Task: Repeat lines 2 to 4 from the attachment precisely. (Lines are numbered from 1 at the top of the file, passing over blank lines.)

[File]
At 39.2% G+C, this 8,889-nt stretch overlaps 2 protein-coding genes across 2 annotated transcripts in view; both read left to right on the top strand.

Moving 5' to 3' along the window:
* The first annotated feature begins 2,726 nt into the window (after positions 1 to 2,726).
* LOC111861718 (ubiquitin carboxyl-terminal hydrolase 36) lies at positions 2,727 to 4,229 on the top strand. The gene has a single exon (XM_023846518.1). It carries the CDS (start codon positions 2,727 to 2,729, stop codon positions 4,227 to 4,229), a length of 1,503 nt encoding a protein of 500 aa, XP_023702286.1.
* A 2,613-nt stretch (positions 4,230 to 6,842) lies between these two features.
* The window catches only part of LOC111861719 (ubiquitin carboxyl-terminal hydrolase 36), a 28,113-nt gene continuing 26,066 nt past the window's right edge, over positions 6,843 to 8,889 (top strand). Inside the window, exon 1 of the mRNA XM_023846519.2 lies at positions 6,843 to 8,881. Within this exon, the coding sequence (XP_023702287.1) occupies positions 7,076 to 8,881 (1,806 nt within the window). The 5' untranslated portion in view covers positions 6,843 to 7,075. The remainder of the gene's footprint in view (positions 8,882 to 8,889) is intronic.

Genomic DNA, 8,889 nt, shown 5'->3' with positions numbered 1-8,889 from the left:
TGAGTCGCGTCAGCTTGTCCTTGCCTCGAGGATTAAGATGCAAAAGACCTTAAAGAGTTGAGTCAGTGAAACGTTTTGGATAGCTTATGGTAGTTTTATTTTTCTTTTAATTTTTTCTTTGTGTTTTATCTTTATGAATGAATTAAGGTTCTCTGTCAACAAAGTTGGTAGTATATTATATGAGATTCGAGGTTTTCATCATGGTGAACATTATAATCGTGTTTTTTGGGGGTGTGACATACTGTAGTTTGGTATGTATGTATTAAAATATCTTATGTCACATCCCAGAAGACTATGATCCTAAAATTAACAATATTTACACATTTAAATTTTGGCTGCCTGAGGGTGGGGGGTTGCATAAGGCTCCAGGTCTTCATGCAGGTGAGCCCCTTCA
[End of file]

Moving 5' to 3' along the window:
* The first annotated feature begins 2,726 nt into the window (after positions 1 to 2,726).
* LOC111861718 (ubiquitin carboxyl-terminal hydrolase 36) lies at positions 2,727 to 4,229 on the top strand. The gene has a single exon (XM_023846518.1). It carries the CDS (start codon positions 2,727 to 2,729, stop codon positions 4,227 to 4,229), a length of 1,503 nt encoding a protein of 500 aa, XP_023702286.1.